It had been three days since she’d last seen a Dalek. Three days since she’d notched another kill into the barrel of her gun. It was too long. She was starting to feel twitchy. What were they up to?
The Dalek patrols had been sporadic of late, as though they were no longer bothering with the outlying ruins. They were massing in the city, corralling any surviving humans they found and shepherding them there, too. Their plans had changed. Something new was happening.
Maybe she’d have to think about moving again. And just when she was starting to get comfortable, too.
Cinder lay on her belly in the dust and the dirt, perfectly still, surveying the road below the shallow escarpment. She’d heard that a Dalek patrol was coming this way, but that had been over an hour ago. Had one of the other resistance cells taken them out already? That seemed unlikely. If they had, she’d be aware of it by now. A message would have buzzed over the comm-link. No, the likelihood was that the Daleks had encountered another group of survivors and were processing them for enslavement, or else ‘exterminating’ them—or, as she preferred to call it, murdering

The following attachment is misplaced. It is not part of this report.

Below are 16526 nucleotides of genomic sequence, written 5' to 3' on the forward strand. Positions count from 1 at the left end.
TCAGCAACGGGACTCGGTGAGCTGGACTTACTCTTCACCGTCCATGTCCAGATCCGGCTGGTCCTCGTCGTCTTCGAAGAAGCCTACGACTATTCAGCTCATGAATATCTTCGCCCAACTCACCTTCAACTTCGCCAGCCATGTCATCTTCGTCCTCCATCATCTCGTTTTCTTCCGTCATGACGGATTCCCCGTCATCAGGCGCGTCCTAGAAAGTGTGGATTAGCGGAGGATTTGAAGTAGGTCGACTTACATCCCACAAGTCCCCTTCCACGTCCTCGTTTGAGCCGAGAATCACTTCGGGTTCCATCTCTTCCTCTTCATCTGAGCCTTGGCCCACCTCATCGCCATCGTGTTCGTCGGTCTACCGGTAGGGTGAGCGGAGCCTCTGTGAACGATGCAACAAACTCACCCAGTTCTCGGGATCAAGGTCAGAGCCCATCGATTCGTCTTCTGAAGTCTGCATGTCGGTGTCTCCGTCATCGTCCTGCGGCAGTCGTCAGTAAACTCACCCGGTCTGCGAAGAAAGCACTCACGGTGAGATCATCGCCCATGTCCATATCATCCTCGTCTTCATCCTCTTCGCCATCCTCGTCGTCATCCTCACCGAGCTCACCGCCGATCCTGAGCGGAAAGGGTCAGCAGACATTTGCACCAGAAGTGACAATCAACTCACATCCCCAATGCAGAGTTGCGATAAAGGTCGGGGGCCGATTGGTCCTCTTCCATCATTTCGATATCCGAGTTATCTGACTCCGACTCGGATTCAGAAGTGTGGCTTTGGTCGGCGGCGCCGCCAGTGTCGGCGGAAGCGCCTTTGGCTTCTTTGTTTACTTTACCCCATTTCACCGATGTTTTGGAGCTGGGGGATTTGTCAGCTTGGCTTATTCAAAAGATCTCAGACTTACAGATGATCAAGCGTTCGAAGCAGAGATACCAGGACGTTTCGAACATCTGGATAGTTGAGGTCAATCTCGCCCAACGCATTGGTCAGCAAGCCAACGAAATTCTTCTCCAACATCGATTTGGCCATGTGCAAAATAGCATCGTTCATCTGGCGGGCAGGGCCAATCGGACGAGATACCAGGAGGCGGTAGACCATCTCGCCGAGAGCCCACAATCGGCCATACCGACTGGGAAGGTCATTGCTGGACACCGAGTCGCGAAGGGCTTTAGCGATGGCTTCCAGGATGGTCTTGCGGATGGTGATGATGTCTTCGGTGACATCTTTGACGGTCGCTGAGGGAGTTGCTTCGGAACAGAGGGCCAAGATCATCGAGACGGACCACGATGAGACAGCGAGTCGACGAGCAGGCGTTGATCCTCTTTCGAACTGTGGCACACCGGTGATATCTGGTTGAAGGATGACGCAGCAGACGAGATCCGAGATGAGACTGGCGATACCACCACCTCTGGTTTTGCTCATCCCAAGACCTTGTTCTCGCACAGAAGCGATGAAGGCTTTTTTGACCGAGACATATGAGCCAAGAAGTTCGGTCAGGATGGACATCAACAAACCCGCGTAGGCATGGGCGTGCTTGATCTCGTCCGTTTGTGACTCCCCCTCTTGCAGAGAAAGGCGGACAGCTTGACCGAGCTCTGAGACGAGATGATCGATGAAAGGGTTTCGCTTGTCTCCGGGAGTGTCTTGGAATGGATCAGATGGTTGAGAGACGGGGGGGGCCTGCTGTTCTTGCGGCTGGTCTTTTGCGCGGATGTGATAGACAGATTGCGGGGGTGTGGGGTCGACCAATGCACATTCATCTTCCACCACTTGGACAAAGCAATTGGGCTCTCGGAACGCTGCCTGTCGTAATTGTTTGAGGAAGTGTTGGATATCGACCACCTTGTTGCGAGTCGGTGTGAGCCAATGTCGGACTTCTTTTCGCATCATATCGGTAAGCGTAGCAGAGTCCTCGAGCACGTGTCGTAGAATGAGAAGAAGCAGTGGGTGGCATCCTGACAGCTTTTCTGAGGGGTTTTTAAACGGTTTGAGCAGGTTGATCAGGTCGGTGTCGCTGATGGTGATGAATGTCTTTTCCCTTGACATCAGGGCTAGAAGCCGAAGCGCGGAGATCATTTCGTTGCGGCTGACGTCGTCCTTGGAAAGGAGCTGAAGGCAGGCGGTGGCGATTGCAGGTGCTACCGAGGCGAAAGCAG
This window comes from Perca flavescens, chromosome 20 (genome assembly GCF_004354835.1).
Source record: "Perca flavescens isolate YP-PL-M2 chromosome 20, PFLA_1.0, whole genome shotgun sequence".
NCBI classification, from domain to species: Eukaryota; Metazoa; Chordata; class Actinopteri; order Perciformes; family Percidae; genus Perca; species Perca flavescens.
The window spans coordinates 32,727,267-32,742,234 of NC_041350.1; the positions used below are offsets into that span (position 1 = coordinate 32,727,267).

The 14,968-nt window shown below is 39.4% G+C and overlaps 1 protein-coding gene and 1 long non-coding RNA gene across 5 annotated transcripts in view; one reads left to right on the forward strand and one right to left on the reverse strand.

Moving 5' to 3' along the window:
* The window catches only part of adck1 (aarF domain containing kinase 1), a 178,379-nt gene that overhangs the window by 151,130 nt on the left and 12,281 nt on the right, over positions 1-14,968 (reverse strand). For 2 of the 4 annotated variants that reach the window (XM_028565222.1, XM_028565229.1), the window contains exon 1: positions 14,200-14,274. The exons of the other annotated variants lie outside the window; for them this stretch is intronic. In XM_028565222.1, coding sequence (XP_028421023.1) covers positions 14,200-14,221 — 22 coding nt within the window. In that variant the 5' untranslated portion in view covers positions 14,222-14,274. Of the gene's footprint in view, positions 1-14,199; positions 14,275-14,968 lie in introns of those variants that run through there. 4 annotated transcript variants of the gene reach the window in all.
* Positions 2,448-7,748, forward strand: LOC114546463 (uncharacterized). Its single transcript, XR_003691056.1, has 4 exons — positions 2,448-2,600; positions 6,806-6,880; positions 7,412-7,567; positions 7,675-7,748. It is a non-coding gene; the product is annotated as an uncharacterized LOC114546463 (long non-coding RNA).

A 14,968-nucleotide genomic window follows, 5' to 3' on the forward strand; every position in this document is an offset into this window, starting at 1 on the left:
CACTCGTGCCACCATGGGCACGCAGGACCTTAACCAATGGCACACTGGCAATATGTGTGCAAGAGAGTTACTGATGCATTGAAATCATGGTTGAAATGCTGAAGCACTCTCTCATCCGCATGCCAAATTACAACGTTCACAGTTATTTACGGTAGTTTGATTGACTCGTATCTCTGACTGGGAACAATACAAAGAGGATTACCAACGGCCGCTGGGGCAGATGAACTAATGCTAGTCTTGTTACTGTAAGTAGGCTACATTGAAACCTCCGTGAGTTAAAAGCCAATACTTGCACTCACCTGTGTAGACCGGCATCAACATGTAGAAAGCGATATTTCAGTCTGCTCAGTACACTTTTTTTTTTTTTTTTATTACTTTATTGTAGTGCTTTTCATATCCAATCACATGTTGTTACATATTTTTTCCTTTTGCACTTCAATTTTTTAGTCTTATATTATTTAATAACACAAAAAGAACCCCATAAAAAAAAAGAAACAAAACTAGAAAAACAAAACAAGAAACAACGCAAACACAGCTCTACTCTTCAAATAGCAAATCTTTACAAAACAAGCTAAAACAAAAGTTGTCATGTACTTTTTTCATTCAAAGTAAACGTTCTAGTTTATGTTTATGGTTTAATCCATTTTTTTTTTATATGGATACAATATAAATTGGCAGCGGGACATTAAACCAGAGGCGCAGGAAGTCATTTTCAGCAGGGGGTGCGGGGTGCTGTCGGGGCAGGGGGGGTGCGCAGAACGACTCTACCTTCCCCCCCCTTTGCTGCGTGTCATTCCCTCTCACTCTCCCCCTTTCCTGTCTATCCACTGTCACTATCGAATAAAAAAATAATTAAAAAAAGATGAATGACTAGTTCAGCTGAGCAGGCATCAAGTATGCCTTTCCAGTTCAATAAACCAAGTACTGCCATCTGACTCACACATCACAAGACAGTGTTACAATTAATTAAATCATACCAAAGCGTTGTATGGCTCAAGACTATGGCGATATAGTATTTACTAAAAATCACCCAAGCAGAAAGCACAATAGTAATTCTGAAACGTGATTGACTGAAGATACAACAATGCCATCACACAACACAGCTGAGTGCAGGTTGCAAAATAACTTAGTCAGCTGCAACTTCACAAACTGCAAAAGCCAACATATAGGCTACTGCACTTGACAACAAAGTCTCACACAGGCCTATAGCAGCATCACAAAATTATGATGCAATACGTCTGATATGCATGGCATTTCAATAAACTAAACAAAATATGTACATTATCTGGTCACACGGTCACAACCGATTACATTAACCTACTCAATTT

them on the spot. Cinder clutched her weapon just a little harder, feeling a spark of anger at the thought. If they did come this way . . .
She brushed her fringe from her eyes. She had a bright shock of auburn hair, cut in a ragged mop around her shoulders. It was this that had originally earned her the name ‘Cinder’. Well, that and the fact she’d been found in the still-burning ruins of her homestead, the only thing left alive after the Daleks had passed through.
It seemed so long ago now, when the planet had burned. When they had all
burned. Cinder had watched as every one of the worlds in the Spiral had burst into candescence, lighting up the sky above Moldox; a twisting helix of flaming orbs, a whorl of newly christened stars.